In 2007, Dave, who grew up in Chester Heights, Delaware County, was in his second year at Temple's School of Pharmacy, and Amelia in her first. He was in a fraternity, and she one of the new pledges for its sister sorority. At a pledge week event at North Bowl in Northern Liberties that October, Dave saw her across the alley.
"Man, she looks so familiar," he thought to himself. After a few drinks, he decided she was a pharmacy classmate from the previous year. When he approached her, he quickly found out he had the wrong woman. Amelia couldn't believe he didn't remember who she was, but helped him out: Mutual friend. Undergrad classes.
By the end of the night, Amelia thought Dave was a nice guy and a good conversationalist, and wondered if she'd misjudged him at undergrad orientation.
Two weeks later, Dave passed Amelia in a hallway. "She said, 'Hey, Dave!' and flashed this beautiful smile. I thought, 'Man, that girl's really cute! I wonder what her story is.' "
Back at the frat house, the boys were discussing the new sorority pledges. Dave's buds noticed how often he spoke of Amelia, and at a fund-raiser where dances are auctioned off with the new Greek sisters and brothers, his friends bid on Amelia to drive him crazy. His $20 bid won the dance - big money for how broke he was then.
Dance they did at the winter formal, but just once; Amelia had a date.
"I knew she had this boyfriend," Dave said. "I just played my part, then stepped to the side to let things take their course."
That year, Dave and Amelia had the same group of friends, and were often out together. "There was this magnetism there," he said. "We both tried to pull away from it, but by the end of the night, we'd be talking."
Amelia eventually asked Dave about their first conversation ever, when, she believes, he insulted the job she loved. Dave didn't remember the conversation well, but he swore he did not mean to be dismissive.
By then, it didn't matter. Their friendship and mutual interest grew, Amelia said. But not one to interlope, Dave began dating someone else.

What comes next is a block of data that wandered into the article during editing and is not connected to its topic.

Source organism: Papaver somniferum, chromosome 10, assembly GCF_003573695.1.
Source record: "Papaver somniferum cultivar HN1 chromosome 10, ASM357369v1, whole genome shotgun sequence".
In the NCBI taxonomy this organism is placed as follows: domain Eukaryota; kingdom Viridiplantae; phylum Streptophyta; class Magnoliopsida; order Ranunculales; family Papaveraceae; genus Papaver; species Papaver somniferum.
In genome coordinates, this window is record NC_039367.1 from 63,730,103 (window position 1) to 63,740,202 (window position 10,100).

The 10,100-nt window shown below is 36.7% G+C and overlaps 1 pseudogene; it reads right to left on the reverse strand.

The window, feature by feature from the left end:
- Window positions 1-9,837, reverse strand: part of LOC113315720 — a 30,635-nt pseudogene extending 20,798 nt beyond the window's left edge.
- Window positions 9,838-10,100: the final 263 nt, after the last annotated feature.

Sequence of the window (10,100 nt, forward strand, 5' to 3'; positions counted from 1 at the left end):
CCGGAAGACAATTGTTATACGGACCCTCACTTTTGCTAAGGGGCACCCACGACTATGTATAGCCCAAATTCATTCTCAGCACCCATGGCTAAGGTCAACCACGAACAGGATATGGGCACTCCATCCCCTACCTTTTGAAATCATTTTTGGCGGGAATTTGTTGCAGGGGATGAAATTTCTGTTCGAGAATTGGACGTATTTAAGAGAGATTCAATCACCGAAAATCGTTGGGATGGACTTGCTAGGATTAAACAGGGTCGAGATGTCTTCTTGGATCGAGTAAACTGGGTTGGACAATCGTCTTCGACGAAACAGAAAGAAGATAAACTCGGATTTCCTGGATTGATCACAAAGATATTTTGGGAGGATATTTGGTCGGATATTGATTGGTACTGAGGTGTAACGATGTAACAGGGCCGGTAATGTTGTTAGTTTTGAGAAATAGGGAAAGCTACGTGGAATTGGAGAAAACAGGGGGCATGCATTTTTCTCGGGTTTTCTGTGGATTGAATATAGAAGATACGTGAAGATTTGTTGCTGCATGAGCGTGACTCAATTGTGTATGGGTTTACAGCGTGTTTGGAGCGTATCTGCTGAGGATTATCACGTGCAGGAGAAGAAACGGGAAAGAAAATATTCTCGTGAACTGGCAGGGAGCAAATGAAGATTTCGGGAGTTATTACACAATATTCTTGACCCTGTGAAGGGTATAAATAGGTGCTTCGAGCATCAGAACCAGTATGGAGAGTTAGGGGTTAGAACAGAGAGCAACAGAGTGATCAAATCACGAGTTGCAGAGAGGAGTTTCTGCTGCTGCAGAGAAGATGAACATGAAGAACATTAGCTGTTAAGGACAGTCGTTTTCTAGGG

By March, things fizzled with Amelia's boyfriend, and she broke up with him. In April, Dave broke up with his girlfriend. In May, he sent Amelia a text, inviting her to see Forgetting Sarah Marshall and get ice cream.
No longer having to resist talking to the guy she wanted to talk to was "really nice," Amelia said. "It felt very natural, and we had a lot of fun together." Said Dave: "It felt like it was a romance."
How does forever sound?
They finished school and launched their careers. Dave and Amelia, both now 27, each work at a Target pharmacy, he in Bridesburg, she in Royersford. In 2010, they got a place together in Center City.
In October 2011, Dave arranged a hot-air balloon ride in honor of Amelia's 25th birthday. He had a surprise planned, but it turned out the surprise was on him. As they drove into the parking lot of the launch site in Exton, Dave got a text from the balloon operator: It was too windy to launch.
"We're already up here. What should we do?" Amelia asked. Google led them to a happy hour at a local bar and grill. "We drank our fair share of martinis to drown our sorrows over not going on the hot-air balloon," Dave said. After that, neither was comfortable driving home. So they booked a room at a Holiday Inn.
"I was frantically trying to figure out what to do," Dave remembered. "I had this ring burning a hole in my pocket. And how could I hide a ring box in the hotel room?"
He decided he couldn't. It stayed in his pocket as they talked late into the night. "And then I got down on one knee, and asked her to marry me, and she said yes."
"I couldn't believe it was actually happening," Amelia said. "I started crying. And then I texted all my friends and called my sister."
A year later, they took the balloon ride and stayed at the same Holiday Inn.
It was so them
The couple, who now live in Lawndale, wed on the grounds of the Knowlton Mansion. Pastor Wendy Bellis, who was Amelia's childhood pastor at Johnson United Methodist, officiated. There were eight bridesmaids, eight groomsmen, 145 guests, and flowers everywhere - under the pergola for the ceremony, and inside the mansion for the reception.
"We had a lot of lilies, which are my favorite flower. Plus roses and orchids," Amelia said. All were in shades of coral and plum.
When INXS's "Never Tear Us Apart" started to play and the couple began their first dance, the lyrics seemed so perfect to Dave: I was standing. You were there. Two worlds collided. And they could never tear us apart. "I was thinking, 'I can't believe I am married to this girl I just decided to talk to in the bowling alley.' "
It was the last dance of the night that got to Amelia. The DJ played Journey's "Don't Stop Believing." "Everyone was surrounding us, singing at us, and I could just feel the love from everybody," she said.
A bargain: The couple aren't sure if they saved money, but they saved a whole lot of time by choosing the venue's recommended vendors. "They had all worked together before," Dave said.
The splurge: All those flowers. "I honestly had never really made a budget," Amelia said. Precious Petals "did exactly what I wanted, and I loved it."
A week at Secrets Resort in Montego Bay, Jamaica.
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